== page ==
As we leave our youth farther and farther behind, the more we tend to look back longingly; some of us wouldn't mind having some version of Mr. Peabody's Wayback Machine to visit, perhaps permanently re-reside in, our own innocent, uncomplicated past.
But there is no dog-invented time machine, or time machine of any kind – for humans, anyway. To go back in time, we rely upon nostalgia time machines, such as the iPad/iPhone/iPod Touch app Video Time Machine (99 cents).
VTM's concept is deceptively simple – its developers have simply collected 10,000-plus public domain YouTube videos and delineated them by year and category in an easy-to-grok front end.
Simply, you spin an on-screen wheel to choose a year between 1860 and 2011, then choose a category – Movies, Music, TV, News, Sports, Games, Ads or All – to see related videos. Or, you can let the app choose a video for you by tapping "Random." You can even share a video via Twitter or Facebook.
These videos include trailers, promos, home movies, clips, ads pertaining to that year and category, most only a couple of minutes long to promote multiple memory jogs. Our rose-colored vision of the past usually doesn't hold up under longer scrutiny.
You will need to be connected to the Web to pull down the videos. Videos can be expanded to full frame, and, if you have an AppleTV, can be transmitted to be viewed on your HDTV via Apple's wireless AirPlay feature.
Although not high quality – most videos are pretty grainy – but they are particularly evocative and, sometimes, a bit unnerving. If you were a tweener girl in 1976, I dare you to view a video of the Bay City Roller's rendition of "I Only Want to Be With You" and not be simultaneously embarrassed of your previous amorous feelings toward the Scottish pop sensations and misty-eyed at your now-lost youthful exuberance for them.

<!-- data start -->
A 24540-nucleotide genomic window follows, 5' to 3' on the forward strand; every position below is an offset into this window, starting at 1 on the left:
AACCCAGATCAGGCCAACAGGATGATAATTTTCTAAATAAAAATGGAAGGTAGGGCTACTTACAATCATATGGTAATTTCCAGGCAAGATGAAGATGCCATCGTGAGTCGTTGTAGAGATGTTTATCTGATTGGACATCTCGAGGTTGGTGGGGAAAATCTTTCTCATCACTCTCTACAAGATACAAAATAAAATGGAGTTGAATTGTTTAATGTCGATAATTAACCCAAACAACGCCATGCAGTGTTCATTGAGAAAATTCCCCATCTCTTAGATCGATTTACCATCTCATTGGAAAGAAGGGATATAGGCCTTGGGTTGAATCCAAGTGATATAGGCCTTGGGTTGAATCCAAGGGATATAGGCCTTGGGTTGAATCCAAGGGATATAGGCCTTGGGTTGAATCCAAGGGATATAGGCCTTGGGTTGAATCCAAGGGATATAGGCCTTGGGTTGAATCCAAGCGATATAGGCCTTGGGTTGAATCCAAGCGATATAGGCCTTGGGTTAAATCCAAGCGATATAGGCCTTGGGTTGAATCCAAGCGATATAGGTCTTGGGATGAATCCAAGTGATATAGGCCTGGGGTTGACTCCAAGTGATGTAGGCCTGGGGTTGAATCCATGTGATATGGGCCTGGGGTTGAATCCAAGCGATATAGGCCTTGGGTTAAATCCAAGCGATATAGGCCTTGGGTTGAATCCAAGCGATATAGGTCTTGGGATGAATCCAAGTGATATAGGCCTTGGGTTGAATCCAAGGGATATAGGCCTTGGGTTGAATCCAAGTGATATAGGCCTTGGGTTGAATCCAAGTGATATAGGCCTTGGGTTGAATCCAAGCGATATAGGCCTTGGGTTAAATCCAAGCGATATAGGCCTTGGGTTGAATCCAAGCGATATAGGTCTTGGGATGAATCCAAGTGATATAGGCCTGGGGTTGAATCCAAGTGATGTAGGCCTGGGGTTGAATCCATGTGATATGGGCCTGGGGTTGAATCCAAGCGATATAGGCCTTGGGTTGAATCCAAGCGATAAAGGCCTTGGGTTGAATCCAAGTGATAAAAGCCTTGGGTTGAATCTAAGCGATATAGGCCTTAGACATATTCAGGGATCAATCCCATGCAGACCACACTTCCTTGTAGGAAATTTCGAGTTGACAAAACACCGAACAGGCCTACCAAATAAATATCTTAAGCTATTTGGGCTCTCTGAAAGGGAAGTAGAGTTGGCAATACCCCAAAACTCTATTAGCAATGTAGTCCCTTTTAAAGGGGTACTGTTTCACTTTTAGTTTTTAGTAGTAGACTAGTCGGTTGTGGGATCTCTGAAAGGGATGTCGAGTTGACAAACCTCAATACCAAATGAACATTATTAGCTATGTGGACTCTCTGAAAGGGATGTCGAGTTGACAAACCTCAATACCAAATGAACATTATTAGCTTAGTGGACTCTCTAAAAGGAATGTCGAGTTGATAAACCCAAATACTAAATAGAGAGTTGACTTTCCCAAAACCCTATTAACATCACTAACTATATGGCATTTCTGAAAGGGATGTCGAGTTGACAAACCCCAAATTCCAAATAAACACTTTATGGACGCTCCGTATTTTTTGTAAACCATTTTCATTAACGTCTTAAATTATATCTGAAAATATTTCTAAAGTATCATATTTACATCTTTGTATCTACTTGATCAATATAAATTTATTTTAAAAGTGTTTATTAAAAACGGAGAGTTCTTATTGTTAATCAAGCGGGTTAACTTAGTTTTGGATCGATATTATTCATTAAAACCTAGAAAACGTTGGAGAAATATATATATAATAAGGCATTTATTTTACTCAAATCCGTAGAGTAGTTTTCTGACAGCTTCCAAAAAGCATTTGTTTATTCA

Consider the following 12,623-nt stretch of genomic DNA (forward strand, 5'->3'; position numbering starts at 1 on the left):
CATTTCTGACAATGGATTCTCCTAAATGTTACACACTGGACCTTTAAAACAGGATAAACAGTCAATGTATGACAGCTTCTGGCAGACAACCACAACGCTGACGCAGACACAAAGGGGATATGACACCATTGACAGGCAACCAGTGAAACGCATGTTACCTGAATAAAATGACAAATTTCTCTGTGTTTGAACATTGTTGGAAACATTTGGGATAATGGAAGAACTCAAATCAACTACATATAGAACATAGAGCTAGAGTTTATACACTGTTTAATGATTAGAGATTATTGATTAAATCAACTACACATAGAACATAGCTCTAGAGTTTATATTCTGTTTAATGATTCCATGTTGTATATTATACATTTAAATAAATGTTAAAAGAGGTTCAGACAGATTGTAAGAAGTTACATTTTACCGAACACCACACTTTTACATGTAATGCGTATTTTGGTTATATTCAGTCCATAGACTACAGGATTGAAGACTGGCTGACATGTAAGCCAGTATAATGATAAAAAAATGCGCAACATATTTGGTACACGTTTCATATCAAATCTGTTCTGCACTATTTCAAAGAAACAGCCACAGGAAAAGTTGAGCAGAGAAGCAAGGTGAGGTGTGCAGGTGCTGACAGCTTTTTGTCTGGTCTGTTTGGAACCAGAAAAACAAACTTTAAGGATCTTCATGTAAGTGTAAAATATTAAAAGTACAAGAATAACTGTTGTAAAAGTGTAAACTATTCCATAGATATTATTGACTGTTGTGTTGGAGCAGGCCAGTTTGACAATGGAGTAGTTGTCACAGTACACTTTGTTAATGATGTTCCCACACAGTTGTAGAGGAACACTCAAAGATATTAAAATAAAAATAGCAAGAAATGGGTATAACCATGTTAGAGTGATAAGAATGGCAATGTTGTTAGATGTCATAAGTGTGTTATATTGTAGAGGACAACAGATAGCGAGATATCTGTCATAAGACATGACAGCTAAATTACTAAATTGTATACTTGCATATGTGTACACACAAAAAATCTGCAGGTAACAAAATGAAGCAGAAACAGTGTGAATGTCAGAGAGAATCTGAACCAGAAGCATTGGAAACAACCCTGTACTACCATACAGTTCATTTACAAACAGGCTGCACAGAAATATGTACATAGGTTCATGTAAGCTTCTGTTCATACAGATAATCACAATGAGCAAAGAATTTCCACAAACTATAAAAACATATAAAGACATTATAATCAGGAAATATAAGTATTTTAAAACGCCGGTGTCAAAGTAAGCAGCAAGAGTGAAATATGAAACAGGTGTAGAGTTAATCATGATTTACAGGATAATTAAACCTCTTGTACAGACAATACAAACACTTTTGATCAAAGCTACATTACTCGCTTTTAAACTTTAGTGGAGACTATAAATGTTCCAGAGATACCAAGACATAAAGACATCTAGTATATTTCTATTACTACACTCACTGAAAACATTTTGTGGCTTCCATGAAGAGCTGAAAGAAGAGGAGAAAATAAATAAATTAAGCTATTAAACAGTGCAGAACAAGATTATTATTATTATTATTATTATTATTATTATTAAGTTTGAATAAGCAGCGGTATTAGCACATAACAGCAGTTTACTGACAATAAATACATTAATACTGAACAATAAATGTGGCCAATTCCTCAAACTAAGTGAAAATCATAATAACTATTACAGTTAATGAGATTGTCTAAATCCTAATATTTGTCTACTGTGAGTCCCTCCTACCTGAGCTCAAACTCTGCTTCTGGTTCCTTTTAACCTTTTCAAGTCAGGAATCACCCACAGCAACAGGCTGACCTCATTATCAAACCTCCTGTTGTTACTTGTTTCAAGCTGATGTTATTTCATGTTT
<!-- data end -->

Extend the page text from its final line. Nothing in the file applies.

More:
Not everything is nostalgic
To me, the most interesting are the short 60 19th century videos, mostly from Thomas Edison's studios and the Lumiére brothers, and which include sound recordings of historical figures such as Buffalo Bill Cody, Florence Nightingale and Theodore Roosevelt. There are lots of fascinating clips of turn-of-the-century New York. Also mesmerizing is 9-plus-minutes of footage of the decks of the Titanic before it sailed into history.
As entertaining as the app is – and the developers promise to add videos in future versions – it seems unfinished. The videos themselves are poorly, inaccurately or just plain mislabeled; one Russian pop music video is titled, I kid you not, "Я очнь р…" Okay then. I assume the developers just grabbed the videos without renaming them.
Since footage from Major League Baseball, the NFL and the NBA is zealously guarded (the whole "any rebroadcast, retransmission, or account of this game, without the express written consent of…") there is little of this guy nostalgia on VTM (although there's plenty of European soccer highlights). I found a video of the 1965 World Series (Twins v. Dodgers, won by LA in seven games) – silent amateur Super 8 footage (remember Super 8), accompanied by the sound of a projector. Not very evocative.
Yes, you can view all these videos for free on YouTube. But VTM's organization of them makes them easier and far more entertaining to watch. And despite its drawbacks, VTM provides hours of memory-jogging nostalgia without the necessity of an actual time travel device.